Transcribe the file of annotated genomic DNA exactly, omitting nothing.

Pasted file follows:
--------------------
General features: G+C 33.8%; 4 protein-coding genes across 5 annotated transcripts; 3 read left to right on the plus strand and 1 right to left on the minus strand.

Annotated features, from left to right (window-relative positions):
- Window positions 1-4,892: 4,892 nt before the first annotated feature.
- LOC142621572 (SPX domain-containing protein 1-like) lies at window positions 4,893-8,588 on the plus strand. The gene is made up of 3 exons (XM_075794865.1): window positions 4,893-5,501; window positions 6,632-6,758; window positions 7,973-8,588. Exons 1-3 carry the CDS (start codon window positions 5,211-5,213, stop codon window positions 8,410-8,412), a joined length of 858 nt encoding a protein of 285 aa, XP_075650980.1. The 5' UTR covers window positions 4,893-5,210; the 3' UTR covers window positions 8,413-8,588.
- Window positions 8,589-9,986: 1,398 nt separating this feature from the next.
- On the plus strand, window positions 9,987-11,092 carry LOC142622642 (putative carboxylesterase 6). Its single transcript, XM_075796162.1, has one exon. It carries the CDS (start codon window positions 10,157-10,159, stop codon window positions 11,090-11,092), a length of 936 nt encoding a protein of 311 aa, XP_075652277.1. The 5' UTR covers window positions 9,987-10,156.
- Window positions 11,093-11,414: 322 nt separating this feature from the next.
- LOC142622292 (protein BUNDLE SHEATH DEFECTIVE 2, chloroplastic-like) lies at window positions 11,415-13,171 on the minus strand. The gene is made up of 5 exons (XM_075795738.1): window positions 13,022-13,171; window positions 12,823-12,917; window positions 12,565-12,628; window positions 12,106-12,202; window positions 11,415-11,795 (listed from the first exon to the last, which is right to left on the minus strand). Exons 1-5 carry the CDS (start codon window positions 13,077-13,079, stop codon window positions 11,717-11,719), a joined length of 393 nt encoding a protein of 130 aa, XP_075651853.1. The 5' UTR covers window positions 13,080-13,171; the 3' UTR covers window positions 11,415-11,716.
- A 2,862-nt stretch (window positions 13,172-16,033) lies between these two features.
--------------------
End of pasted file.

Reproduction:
General features: G+C 33.8%; 4 protein-coding genes across 5 annotated transcripts; 3 read left to right on the plus strand and 1 right to left on the minus strand.

Annotated features, from left to right (window-relative positions):
- Window positions 1-4,892: 4,892 nt before the first annotated feature.
- LOC142621572 (SPX domain-containing protein 1-like) lies at window positions 4,893-8,588 on the plus strand. The gene is made up of 3 exons (XM_075794865.1): window positions 4,893-5,501; window positions 6,632-6,758; window positions 7,973-8,588. Exons 1-3 carry the CDS (start codon window positions 5,211-5,213, stop codon window positions 8,410-8,412), a joined length of 858 nt encoding a protein of 285 aa, XP_075650980.1. The 5' UTR covers window positions 4,893-5,210; the 3' UTR covers window positions 8,413-8,588.
- Window positions 8,589-9,986: 1,398 nt separating this feature from the next.
- On the plus strand, window positions 9,987-11,092 carry LOC142622642 (putative carboxylesterase 6). Its single transcript, XM_075796162.1, has one exon. It carries the CDS (start codon window positions 10,157-10,159, stop codon window positions 11,090-11,092), a length of 936 nt encoding a protein of 311 aa, XP_075652277.1. The 5' UTR covers window positions 9,987-10,156.
- Window positions 11,093-11,414: 322 nt separating this feature from the next.
- LOC142622292 (protein BUNDLE SHEATH DEFECTIVE 2, chloroplastic-like) lies at window positions 11,415-13,171 on the minus strand. The gene is made up of 5 exons (XM_075795738.1): window positions 13,022-13,171; window positions 12,823-12,917; window positions 12,565-12,628; window positions 12,106-12,202; window positions 11,415-11,795 (listed from the first exon to the last, which is right to left on the minus strand). Exons 1-5 carry the CDS (start codon window positions 13,077-13,079, stop codon window positions 11,717-11,719), a joined length of 393 nt encoding a protein of 130 aa, XP_075651853.1. The 5' UTR covers window positions 13,080-13,171; the 3' UTR covers window positions 11,415-11,716.
- A 2,862-nt stretch (window positions 13,172-16,033) lies between these two features.